Irish group lobbies for credit card ban

Irish group lobbies for credit card ban

A lobbying group from Ireland wants the local government to follow the UKGC directive to ban credit cards for gambling.

Ireland.- A group from Ireland is lobbying for the Government to follow UK Gambling Commission’s (UKGC) path and ban the use of credit cards for gambling both online and offline. Problem Gambling Ireland believes that a ban would help with gambling debt in the territory.

According to a UKGC directive, from April 14 consumers won’t be able to use their credit cards to gamble. The ban applies to all online and offline gambling products, with the exception of non-remote lotteries. The UKGC says that it provides a significant layer of additional protection to vulnerable players.

Barry Grant, chief executive of Problem Gambling Ireland, said that while desired, a credit card ban is unlikely to happen until Ireland comes up with an independent gambling industry regulator, according to the Irish Examiner. That entity has already been approved but it’s not expected to be operational until the end of the year or early 2021.

Ireland approved new maximum stake for gambling machines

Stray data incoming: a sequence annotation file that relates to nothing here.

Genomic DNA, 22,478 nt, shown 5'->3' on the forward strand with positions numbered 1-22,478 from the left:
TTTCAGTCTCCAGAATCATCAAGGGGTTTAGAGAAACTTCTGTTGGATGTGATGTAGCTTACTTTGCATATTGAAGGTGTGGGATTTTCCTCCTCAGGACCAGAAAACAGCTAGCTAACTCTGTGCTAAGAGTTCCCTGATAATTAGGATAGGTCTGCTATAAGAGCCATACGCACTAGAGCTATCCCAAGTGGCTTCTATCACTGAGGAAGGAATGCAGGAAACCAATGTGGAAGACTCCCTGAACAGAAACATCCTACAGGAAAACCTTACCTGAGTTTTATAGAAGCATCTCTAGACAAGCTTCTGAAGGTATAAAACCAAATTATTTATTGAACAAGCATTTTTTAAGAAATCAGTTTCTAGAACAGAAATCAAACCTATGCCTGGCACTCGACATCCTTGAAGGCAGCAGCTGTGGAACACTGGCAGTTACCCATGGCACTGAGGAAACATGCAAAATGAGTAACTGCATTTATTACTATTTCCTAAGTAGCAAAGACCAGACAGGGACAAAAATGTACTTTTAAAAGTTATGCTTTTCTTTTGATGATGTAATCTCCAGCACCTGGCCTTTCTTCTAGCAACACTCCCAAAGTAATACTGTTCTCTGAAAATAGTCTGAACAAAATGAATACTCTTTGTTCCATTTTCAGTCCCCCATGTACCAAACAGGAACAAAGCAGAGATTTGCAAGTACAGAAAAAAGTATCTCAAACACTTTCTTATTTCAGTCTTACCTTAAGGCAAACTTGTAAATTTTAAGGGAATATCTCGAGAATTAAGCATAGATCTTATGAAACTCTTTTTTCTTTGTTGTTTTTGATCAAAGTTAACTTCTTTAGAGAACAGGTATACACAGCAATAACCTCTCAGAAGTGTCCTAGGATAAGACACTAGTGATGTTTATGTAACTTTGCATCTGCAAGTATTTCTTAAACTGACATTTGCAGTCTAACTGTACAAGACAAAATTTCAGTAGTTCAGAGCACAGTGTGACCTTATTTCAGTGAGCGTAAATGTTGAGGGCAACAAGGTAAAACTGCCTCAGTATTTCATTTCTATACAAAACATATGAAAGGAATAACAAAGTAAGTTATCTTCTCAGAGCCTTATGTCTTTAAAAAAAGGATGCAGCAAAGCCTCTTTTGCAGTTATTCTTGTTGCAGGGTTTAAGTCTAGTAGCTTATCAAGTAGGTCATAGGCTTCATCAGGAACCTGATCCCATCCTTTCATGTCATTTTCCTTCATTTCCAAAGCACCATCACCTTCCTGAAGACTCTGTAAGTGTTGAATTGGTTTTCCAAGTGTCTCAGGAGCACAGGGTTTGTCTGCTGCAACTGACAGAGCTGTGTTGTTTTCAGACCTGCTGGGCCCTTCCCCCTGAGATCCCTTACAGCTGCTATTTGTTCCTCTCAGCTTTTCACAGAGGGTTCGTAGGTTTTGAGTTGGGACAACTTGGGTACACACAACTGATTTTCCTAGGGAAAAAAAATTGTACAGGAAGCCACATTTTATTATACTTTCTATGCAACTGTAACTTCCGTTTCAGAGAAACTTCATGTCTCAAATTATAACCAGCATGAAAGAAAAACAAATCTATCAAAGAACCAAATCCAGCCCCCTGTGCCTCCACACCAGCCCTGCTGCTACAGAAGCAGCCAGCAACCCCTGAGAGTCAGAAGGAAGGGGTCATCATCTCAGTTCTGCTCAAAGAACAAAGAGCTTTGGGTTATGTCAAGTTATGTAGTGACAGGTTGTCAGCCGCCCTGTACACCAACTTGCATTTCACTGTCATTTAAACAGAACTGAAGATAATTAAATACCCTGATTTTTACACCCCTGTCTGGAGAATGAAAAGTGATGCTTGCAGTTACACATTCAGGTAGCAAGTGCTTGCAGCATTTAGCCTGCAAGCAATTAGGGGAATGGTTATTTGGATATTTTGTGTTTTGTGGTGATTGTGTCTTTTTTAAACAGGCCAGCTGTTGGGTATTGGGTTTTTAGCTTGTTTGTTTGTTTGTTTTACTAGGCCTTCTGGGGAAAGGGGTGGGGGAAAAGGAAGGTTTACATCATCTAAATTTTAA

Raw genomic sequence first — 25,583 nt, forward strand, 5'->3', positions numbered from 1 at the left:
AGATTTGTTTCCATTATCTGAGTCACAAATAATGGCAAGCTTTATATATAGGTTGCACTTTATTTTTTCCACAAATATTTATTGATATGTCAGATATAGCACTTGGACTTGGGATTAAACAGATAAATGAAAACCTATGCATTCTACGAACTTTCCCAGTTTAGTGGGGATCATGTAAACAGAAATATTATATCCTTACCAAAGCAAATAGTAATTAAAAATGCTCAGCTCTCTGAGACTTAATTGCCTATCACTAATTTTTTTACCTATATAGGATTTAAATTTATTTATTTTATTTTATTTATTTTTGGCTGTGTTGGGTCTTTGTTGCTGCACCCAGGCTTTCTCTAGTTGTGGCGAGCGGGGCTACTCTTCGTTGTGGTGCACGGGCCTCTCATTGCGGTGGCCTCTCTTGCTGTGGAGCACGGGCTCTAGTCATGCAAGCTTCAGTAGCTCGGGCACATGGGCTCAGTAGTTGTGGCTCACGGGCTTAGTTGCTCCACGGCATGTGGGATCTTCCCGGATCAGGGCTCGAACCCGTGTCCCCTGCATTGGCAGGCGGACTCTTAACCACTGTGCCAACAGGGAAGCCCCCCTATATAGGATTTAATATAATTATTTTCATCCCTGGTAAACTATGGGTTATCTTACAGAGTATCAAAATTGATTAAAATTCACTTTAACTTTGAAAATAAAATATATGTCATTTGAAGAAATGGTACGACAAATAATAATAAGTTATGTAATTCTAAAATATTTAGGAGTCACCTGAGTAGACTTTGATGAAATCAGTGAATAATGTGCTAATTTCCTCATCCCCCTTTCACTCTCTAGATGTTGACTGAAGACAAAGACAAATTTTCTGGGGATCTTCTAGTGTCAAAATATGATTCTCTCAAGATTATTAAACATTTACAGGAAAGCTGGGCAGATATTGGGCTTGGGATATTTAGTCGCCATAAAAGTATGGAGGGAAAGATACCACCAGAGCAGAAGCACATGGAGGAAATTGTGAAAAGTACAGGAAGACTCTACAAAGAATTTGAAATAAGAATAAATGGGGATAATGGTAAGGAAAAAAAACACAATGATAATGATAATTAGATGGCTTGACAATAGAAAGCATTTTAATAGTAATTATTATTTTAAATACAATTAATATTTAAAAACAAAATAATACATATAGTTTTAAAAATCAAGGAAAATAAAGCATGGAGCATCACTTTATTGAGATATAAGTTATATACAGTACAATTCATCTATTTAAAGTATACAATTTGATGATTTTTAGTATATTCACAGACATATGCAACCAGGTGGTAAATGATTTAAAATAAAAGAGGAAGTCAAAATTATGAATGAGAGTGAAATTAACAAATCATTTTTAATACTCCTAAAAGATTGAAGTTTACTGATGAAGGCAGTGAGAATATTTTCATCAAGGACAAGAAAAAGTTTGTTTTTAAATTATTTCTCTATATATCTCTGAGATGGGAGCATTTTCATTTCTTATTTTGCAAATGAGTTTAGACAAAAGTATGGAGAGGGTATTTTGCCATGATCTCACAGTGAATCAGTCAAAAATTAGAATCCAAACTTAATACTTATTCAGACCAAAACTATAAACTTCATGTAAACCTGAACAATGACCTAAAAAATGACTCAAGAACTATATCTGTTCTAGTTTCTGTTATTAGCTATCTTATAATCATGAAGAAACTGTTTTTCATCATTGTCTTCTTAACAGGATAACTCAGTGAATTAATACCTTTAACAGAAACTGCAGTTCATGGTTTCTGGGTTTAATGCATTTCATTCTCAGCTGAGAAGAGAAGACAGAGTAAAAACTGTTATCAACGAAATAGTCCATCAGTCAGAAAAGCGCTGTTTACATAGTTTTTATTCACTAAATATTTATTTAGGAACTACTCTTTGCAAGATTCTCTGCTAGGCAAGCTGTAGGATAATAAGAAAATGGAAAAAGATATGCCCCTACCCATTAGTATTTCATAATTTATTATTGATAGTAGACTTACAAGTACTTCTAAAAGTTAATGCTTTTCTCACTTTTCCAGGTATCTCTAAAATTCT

The local government has recently approved new changes that will see a new maximum stake of €5 for gambling machines. The changes include a new €500 limit as a maximum payout for electronic gaming or slot machines. These limits were last updated in 1956 and the government argued that they needed to modernise the local framework.

David Stanton, Minister of State in the Department of Justice, said: “Modifying stake and prize amounts is the only current role of the Minister for Justice and Equality with regard to gaming machines. The proposal had been to raise these amounts to €10 and €750 respectively.

“However, during the Dáil committee stage debate on July 10, 2019, on the modernisation of the stake and prize amounts, some Deputies felt that the proposed amounts were excessive. The Minister of State undertook to consider the matter and now proposes €5 and €500.”

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